Executive Chairman, Tim Byles, CBE, writes about the recent event on revitalising town centres which he recently chaired:
I was delighted to chair the recent Local Government Chronicle event on revitalising town centres where leading local government figures questioned the value of making local authorities compete for a pot of national funding to improve their high streets. The restrictiveness of a one size fits all bidding process was highlighted at the event along with the concern that funding simply goes to those with the best bid writer rather than the most in need.
The speakers at the session discussed the effectiveness of applying for the government’s Levelling Up Fund in order to help struggling high streets. The session focused on the town centre estate, what the most appropriate locations are for retail, housing and office space and the services required to support a thriving high street.
Panellists called for a more individual approach to funding town centre rejuvenation that could be led by the local community, and by young people especially. There was a consensus that residents of a town are best placed to know what their area needs and how to entwine their provincial heritage and unique assets to design a vibrant high street.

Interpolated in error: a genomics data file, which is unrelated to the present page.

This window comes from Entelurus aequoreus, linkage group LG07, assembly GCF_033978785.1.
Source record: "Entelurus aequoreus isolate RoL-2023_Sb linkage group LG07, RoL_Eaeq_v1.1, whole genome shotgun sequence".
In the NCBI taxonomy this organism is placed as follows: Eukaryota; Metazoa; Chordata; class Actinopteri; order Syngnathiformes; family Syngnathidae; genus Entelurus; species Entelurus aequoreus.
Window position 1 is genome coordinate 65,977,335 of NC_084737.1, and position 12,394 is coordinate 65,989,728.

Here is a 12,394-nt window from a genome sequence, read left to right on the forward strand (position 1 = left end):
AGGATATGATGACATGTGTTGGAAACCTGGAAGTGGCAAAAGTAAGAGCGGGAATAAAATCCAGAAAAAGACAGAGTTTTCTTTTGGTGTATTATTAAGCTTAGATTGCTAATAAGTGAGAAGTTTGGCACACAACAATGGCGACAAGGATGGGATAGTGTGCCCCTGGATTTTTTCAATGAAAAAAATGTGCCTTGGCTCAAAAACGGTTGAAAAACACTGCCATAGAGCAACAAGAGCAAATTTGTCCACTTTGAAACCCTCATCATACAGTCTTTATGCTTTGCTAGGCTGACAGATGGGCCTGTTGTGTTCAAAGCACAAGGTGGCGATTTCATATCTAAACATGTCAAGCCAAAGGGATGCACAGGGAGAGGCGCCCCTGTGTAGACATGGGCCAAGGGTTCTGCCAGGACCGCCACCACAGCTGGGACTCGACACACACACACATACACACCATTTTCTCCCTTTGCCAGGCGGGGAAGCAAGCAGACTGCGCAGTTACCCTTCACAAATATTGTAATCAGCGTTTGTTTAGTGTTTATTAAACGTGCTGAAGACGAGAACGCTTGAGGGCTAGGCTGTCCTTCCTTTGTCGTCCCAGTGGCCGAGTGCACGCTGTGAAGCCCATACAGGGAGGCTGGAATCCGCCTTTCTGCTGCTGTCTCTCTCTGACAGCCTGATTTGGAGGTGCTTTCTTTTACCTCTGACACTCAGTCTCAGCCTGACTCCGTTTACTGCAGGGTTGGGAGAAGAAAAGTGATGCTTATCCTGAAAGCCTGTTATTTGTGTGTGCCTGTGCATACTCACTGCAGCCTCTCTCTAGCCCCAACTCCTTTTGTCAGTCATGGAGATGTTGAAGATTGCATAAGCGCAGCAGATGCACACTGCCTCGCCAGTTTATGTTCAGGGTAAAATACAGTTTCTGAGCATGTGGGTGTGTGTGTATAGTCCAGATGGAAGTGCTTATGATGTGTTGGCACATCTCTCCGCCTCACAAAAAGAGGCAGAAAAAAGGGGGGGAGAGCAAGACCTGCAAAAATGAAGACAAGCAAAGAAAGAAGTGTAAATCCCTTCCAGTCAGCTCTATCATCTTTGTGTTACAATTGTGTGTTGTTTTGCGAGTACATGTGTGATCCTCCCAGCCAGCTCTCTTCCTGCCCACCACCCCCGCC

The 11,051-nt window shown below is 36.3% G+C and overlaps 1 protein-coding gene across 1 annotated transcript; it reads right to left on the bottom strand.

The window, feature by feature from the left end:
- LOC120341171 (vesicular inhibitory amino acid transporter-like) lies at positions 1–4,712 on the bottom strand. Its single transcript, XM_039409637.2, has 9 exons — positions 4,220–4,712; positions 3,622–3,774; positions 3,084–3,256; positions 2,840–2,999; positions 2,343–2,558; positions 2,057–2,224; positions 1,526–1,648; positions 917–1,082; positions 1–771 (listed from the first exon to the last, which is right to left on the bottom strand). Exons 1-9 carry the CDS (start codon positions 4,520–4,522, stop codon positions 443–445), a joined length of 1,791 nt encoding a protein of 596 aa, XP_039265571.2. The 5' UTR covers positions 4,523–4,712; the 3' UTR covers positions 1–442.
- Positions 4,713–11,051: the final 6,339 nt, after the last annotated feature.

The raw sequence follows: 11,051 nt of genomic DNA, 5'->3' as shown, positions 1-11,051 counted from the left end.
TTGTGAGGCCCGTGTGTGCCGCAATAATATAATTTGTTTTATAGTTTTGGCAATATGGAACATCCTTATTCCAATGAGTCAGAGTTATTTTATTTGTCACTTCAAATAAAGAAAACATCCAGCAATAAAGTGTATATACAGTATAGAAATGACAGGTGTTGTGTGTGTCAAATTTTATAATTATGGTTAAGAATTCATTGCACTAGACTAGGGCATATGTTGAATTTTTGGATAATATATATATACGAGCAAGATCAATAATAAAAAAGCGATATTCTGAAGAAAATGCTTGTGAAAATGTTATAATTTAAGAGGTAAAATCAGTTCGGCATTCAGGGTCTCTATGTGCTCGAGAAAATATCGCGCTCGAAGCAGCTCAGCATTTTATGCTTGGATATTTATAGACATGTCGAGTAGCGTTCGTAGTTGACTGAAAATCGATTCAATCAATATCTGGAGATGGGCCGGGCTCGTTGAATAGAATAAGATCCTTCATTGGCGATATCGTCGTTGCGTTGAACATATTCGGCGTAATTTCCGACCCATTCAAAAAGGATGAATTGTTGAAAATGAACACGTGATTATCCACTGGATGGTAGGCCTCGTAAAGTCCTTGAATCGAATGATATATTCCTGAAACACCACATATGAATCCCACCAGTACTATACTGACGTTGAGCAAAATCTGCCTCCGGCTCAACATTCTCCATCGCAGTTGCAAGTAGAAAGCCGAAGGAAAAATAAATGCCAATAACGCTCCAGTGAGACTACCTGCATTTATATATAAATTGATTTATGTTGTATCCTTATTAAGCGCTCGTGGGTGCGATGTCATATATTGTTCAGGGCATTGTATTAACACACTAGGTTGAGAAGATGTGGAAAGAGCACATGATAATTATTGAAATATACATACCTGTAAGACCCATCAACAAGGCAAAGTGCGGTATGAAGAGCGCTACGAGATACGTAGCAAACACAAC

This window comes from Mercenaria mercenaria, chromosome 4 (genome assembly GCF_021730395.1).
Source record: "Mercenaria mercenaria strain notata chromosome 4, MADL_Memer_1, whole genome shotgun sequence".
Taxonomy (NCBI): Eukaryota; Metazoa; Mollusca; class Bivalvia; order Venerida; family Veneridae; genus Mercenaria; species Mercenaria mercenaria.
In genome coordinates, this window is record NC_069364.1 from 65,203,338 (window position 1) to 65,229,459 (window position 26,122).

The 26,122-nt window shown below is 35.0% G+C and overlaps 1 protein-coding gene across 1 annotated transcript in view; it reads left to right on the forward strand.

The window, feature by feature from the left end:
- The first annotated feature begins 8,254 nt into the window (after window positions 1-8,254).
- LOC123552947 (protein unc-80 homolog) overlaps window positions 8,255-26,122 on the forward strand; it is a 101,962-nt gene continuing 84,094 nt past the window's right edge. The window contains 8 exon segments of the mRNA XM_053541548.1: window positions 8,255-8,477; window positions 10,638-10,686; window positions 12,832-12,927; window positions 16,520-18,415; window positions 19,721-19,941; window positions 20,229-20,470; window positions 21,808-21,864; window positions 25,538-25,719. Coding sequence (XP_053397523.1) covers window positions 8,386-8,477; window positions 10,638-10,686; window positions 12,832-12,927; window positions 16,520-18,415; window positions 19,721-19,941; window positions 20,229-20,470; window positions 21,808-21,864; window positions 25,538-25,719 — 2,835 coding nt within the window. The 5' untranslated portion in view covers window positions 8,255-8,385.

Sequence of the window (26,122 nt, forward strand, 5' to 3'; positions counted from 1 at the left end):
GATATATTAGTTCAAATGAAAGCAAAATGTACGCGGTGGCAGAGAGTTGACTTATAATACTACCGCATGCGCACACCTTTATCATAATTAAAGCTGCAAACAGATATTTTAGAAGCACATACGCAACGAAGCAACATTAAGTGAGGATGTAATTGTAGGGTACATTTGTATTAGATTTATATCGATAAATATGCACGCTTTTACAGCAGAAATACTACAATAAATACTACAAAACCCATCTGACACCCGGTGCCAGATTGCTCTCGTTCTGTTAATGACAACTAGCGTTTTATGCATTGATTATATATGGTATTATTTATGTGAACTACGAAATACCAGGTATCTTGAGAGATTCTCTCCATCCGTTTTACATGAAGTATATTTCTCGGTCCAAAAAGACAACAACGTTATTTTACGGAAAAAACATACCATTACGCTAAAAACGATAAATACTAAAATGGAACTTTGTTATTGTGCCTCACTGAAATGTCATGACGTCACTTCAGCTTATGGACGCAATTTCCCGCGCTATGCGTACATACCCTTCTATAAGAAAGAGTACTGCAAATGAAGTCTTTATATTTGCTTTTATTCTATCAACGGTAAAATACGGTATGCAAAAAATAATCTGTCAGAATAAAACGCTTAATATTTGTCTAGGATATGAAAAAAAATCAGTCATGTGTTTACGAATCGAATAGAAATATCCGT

Local government leaders also called for high streets to be regenerated in the image of the 1920s, with a return of civic and employment spaces that have been squeezed out over recent decades by retail units. Going forward it is likely that the current commercial focus of high streets will decline and be replaced with a more experiential culture, including more space for art and nature.
The recent local election results show that people have listened to the government’s promises to level up their communities. There is no more visible demonstration of the health of a community than the condition of its high street. Our high streets are the heartbeats of our towns, however they need help to adapt to the different demands the public now has for them. Serious investment is called for so that local councils can deliver the mix of social, retail, work and residential spaces people want.
I believe action needs to be taken to ensure that forgotten town centres are guaranteed money from the Levelling Up Fund. Pitting towns and local authorities against each other is not helpful at a time when the pandemic has ensured that practically everywhere needs to level up. The government should, at the very least, look again at how the fund is administered to make sure that towns within parliamentary constituencies are not competing against each other in order to regenerate their high streets. Building back better must start in our town centres.
The Queen’s Speech rightly focused on overhauling our planning system, which for too long has often been a barrier to development. However, a relaxation of permitted development rights needs to be done carefully, especially with regard to removing the need for planning permission to turn some commercial spaces into residential ones. Town centres are like a fragile ecosystem and a balance of amenity must be preserved.